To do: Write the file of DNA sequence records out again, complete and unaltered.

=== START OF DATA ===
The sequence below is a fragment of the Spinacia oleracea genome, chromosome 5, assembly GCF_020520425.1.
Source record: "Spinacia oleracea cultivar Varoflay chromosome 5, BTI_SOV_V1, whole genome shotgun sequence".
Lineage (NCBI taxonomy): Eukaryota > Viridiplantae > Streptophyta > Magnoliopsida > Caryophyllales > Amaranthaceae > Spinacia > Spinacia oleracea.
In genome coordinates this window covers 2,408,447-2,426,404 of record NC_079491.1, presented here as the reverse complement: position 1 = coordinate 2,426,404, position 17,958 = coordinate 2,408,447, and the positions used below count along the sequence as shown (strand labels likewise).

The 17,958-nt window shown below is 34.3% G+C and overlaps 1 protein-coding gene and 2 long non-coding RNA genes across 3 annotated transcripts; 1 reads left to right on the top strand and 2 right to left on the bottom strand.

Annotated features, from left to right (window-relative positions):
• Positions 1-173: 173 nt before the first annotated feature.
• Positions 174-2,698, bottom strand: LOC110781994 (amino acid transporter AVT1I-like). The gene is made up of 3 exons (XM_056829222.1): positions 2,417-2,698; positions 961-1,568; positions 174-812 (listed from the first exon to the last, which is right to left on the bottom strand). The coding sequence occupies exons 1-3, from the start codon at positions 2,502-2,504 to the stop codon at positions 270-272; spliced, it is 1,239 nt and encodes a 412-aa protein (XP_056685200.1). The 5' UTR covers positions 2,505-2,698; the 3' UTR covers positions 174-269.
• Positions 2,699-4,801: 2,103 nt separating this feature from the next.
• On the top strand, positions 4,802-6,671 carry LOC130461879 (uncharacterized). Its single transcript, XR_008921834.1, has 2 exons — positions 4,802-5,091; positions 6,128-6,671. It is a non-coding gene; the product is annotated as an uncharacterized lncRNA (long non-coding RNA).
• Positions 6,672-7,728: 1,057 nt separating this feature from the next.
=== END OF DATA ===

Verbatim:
The sequence below is a fragment of the Spinacia oleracea genome, chromosome 5, assembly GCF_020520425.1.
Source record: "Spinacia oleracea cultivar Varoflay chromosome 5, BTI_SOV_V1, whole genome shotgun sequence".
Lineage (NCBI taxonomy): Eukaryota > Viridiplantae > Streptophyta > Magnoliopsida > Caryophyllales > Amaranthaceae > Spinacia > Spinacia oleracea.
In genome coordinates this window covers 2,408,447-2,426,404 of record NC_079491.1, presented here as the reverse complement: position 1 = coordinate 2,426,404, position 17,958 = coordinate 2,408,447, and the positions used below count along the sequence as shown (strand labels likewise).

The 17,958-nt window shown below is 34.3% G+C and overlaps 1 protein-coding gene and 2 long non-coding RNA genes across 3 annotated transcripts; 1 reads left to right on the top strand and 2 right to left on the bottom strand.

Annotated features, from left to right (window-relative positions):
• Positions 1-173: 173 nt before the first annotated feature.
• Positions 174-2,698, bottom strand: LOC110781994 (amino acid transporter AVT1I-like). The gene is made up of 3 exons (XM_056829222.1): positions 2,417-2,698; positions 961-1,568; positions 174-812 (listed from the first exon to the last, which is right to left on the bottom strand). The coding sequence occupies exons 1-3, from the start codon at positions 2,502-2,504 to the stop codon at positions 270-272; spliced, it is 1,239 nt and encodes a 412-aa protein (XP_056685200.1). The 5' UTR covers positions 2,505-2,698; the 3' UTR covers positions 174-269.
• Positions 2,699-4,801: 2,103 nt separating this feature from the next.
• On the top strand, positions 4,802-6,671 carry LOC130461879 (uncharacterized). Its single transcript, XR_008921834.1, has 2 exons — positions 4,802-5,091; positions 6,128-6,671. It is a non-coding gene; the product is annotated as an uncharacterized lncRNA (long non-coding RNA).
• Positions 6,672-7,728: 1,057 nt separating this feature from the next.